"The Gold Saucer's Triple Triad card game seems very geared toward solo play," Yoshida says. "But at the same time, there will be elements where you go into a dungeon with a party to be able to obtain certain cards."
As Square Enix continues updating Heavenward with new content, it's looking for ways to improve communication so players who leave the game will always know what's waiting when they come back and won't have much trouble catching up.
That doesn't mean the expansion will be small, though. Yoshida once told me that his approach to expansions is to make them as big as the core, original release of Final Fantasy 14: A Realm Reborn. He says they've accomplished that with Heavensward. "There's so much content to play that you'll definitely get your money's worth," he promises.
Yoshida has been working on Final Fantasy 14 in all its iterations for five years now. He's created what amounts to two stand-alone games worth of content, plus massive free updates. And with the expansion nearing launch and a whole new series of updates to plan for, there's no sign of slowing down any time soon.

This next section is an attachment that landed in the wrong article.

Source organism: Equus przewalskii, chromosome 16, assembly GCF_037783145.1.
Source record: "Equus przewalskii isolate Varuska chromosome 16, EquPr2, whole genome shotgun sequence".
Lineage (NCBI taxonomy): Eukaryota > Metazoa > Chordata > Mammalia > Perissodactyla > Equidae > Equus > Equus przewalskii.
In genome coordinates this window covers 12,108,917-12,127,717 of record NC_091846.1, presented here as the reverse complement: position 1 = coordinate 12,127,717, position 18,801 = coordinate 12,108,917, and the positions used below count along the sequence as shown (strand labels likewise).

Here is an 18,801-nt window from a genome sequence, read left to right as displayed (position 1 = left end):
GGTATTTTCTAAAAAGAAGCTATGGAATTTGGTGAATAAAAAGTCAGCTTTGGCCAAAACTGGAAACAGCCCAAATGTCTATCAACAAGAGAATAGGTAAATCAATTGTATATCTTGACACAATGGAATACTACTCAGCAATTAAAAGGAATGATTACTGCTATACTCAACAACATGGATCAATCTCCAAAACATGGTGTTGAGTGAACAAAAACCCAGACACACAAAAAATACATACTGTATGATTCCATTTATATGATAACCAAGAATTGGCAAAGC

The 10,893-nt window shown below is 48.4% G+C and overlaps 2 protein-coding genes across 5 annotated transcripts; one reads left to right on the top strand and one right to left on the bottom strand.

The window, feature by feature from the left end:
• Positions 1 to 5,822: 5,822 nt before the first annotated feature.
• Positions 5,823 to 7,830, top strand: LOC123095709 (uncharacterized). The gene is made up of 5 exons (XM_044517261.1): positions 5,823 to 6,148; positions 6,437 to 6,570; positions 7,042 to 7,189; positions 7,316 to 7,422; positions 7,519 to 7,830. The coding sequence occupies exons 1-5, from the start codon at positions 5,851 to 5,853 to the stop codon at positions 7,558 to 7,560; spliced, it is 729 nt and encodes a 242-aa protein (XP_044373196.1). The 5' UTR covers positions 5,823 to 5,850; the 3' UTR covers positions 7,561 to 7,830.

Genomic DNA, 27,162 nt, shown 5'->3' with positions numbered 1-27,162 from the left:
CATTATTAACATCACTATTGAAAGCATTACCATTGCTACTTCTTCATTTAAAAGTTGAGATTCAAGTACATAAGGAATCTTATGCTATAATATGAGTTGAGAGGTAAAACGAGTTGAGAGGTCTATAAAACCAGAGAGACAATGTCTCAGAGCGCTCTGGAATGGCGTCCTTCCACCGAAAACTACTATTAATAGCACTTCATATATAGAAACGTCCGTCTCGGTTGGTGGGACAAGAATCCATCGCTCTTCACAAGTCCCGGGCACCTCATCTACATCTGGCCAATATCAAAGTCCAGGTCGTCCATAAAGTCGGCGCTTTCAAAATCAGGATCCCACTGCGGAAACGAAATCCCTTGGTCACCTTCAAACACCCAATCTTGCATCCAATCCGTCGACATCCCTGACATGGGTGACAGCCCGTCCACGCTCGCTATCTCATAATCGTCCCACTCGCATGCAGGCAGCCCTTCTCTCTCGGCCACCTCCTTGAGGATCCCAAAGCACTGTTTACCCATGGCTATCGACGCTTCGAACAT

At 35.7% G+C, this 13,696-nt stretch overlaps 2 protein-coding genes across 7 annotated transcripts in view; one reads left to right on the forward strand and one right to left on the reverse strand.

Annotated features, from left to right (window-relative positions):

And yet, he is not bored or tired of the game.
"I want everyone to be passionate about the work that they do"
"I'm not only the producer but also the director, which is very rare," Yoshida says. "It means I can make the game freely in the direction that I want to take it. I'm always building new content, whether it's patch updates or expansions, so it doesn't feel like I'm always working on the same game all the time. It's a brand new experience. I'm building a brand new game."
For his team, he says he tries to keep morale high by taking special notice of when individual developers are eager to try new tasks. He allows them to rotate between different positions, which helps them stay motivated and nurture their career.
"I make sure no one is stagnant or stuck in one place," he says. "I want everyone to be passionate about the work that they do. That's something I want to keep doing in the future."
And what about Yoshida? Does he feel passionate still?
He says yes, and the fans are to thank: "I have the opportunity to attend many gaming events. I get to meet with fans and players and media and interact with them directly," he says. "That's very important and big for me. You can't experience that if you're building a stand-alone game.
"I don't get that sense of being burnt out. I don't wish I was making another game."